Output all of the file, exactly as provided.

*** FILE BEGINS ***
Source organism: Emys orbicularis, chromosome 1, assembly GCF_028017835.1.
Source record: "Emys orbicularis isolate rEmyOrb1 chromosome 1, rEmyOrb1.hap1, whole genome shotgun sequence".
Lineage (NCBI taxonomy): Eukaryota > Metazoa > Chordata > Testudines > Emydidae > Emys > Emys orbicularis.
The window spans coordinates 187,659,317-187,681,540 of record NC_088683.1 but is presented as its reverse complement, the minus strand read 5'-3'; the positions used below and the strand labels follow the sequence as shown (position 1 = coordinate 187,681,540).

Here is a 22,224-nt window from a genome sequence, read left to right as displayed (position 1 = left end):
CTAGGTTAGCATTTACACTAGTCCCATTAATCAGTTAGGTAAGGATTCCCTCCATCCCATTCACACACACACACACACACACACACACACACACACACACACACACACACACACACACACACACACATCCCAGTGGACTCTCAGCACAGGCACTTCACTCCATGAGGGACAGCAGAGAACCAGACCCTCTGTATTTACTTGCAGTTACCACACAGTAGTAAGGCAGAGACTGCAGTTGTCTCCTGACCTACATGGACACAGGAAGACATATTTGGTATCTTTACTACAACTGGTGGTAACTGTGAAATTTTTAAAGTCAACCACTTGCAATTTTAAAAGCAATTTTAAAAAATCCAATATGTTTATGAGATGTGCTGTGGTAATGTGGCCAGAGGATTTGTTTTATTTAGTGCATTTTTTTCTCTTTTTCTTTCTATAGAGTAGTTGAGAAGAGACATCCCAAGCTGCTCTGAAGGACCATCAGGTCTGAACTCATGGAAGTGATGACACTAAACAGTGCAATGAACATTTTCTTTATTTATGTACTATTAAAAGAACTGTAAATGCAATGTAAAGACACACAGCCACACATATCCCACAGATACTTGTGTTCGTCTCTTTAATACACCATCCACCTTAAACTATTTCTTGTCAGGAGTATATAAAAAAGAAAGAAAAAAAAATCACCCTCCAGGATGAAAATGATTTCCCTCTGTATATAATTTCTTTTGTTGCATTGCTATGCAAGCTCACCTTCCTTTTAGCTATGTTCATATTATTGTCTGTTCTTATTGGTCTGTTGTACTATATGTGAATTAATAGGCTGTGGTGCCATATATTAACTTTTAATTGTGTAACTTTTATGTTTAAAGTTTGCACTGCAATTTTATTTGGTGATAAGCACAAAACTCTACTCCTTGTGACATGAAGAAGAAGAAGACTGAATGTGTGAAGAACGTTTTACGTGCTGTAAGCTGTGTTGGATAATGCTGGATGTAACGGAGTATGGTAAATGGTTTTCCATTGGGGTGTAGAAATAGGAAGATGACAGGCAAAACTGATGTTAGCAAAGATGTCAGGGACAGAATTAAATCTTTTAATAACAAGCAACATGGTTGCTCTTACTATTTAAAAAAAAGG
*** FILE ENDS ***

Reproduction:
Source organism: Emys orbicularis, chromosome 1, assembly GCF_028017835.1.
Source record: "Emys orbicularis isolate rEmyOrb1 chromosome 1, rEmyOrb1.hap1, whole genome shotgun sequence".
Lineage (NCBI taxonomy): Eukaryota > Metazoa > Chordata > Testudines > Emydidae > Emys > Emys orbicularis.
The window spans coordinates 187,659,317-187,681,540 of record NC_088683.1 but is presented as its reverse complement, the minus strand read 5'-3'; the positions used below and the strand labels follow the sequence as shown (position 1 = coordinate 187,681,540).

Here is a 22,224-nt window from a genome sequence, read left to right as displayed (position 1 = left end):
CTAGGTTAGCATTTACACTAGTCCCATTAATCAGTTAGGTAAGGATTCCCTCCATCCCATTCACACACACACACACACACACACACACACACACACACACACACACACACACACACACACACACACATCCCAGTGGACTCTCAGCACAGGCACTTCACTCCATGAGGGACAGCAGAGAACCAGACCCTCTGTATTTACTTGCAGTTACCACACAGTAGTAAGGCAGAGACTGCAGTTGTCTCCTGACCTACATGGACACAGGAAGACATATTTGGTATCTTTACTACAACTGGTGGTAACTGTGAAATTTTTAAAGTCAACCACTTGCAATTTTAAAAGCAATTTTAAAAAATCCAATATGTTTATGAGATGTGCTGTGGTAATGTGGCCAGAGGATTTGTTTTATTTAGTGCATTTTTTTCTCTTTTTCTTTCTATAGAGTAGTTGAGAAGAGACATCCCAAGCTGCTCTGAAGGACCATCAGGTCTGAACTCATGGAAGTGATGACACTAAACAGTGCAATGAACATTTTCTTTATTTATGTACTATTAAAAGAACTGTAAATGCAATGTAAAGACACACAGCCACACATATCCCACAGATACTTGTGTTCGTCTCTTTAATACACCATCCACCTTAAACTATTTCTTGTCAGGAGTATATAAAAAAGAAAGAAAAAAAAATCACCCTCCAGGATGAAAATGATTTCCCTCTGTATATAATTTCTTTTGTTGCATTGCTATGCAAGCTCACCTTCCTTTTAGCTATGTTCATATTATTGTCTGTTCTTATTGGTCTGTTGTACTATATGTGAATTAATAGGCTGTGGTGCCATATATTAACTTTTAATTGTGTAACTTTTATGTTTAAAGTTTGCACTGCAATTTTATTTGGTGATAAGCACAAAACTCTACTCCTTGTGACATGAAGAAGAAGAAGACTGAATGTGTGAAGAACGTTTTACGTGCTGTAAGCTGTGTTGGATAATGCTGGATGTAACGGAGTATGGTAAATGGTTTTCCATTGGGGTGTAGAAATAGGAAGATGACAGGCAAAACTGATGTTAGCAAAGATGTCAGGGACAGAATTAAATCTTTTAATAACAAGCAACATGGTTGCTCTTACTATTTAAAAAAAAGG